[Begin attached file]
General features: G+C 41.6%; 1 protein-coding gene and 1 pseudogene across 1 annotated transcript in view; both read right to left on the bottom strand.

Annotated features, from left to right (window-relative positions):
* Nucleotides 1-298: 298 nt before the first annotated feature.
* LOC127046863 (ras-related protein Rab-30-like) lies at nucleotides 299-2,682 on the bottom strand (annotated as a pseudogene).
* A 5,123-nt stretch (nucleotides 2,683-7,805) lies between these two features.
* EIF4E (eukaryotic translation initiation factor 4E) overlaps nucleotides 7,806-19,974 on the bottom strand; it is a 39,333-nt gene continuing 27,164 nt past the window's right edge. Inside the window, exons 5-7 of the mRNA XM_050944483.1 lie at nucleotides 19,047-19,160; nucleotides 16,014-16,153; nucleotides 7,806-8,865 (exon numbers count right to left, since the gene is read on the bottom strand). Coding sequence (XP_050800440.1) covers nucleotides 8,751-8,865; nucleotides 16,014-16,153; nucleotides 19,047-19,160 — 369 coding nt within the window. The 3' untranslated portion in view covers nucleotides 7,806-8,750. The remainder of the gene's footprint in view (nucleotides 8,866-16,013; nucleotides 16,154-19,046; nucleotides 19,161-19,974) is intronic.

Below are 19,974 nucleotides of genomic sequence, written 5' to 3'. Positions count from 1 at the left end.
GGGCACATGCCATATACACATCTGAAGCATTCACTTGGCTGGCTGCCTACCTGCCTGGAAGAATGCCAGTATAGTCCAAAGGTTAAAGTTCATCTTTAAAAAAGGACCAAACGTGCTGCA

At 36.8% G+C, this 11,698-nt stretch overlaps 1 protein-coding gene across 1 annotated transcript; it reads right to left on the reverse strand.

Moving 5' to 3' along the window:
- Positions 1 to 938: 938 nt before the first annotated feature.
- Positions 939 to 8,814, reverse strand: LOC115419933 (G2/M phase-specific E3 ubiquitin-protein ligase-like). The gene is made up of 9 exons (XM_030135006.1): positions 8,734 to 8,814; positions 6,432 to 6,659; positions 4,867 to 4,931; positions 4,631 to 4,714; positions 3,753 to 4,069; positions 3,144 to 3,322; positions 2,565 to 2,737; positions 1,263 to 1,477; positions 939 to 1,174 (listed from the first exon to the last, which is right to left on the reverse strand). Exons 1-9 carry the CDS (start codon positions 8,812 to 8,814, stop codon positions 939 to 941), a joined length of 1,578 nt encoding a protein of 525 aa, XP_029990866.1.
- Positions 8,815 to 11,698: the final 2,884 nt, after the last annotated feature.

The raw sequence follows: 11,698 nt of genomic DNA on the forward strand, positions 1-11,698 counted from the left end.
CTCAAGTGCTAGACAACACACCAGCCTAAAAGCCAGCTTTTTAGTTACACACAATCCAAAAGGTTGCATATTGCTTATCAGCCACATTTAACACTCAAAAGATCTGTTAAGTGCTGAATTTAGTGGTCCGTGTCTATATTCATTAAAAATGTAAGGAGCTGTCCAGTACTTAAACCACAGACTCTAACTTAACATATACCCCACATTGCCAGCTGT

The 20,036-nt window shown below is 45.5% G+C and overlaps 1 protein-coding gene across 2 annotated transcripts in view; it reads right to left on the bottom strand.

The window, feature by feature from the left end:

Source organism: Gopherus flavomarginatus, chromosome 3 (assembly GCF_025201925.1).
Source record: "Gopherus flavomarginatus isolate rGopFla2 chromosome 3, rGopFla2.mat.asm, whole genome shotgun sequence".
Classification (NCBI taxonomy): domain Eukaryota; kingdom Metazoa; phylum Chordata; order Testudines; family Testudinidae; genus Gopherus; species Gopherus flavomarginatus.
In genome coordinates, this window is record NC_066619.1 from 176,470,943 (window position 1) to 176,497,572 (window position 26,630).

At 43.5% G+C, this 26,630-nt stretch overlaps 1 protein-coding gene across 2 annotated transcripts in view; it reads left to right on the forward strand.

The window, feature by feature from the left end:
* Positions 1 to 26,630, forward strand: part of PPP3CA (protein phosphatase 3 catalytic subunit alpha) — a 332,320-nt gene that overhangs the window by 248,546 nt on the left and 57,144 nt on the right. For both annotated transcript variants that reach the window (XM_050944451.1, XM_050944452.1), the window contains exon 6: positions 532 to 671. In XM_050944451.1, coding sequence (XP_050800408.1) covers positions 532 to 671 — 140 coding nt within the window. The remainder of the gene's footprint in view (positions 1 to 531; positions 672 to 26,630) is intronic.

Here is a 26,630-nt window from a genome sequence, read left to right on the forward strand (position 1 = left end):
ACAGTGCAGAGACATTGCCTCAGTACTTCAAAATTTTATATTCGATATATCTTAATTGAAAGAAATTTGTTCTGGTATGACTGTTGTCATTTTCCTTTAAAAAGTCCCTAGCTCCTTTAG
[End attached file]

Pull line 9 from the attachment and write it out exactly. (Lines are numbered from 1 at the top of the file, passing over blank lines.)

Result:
At 36.8% G+C, this 11,698-nt stretch overlaps 1 protein-coding gene across 1 annotated transcript; it reads right to left on the reverse strand.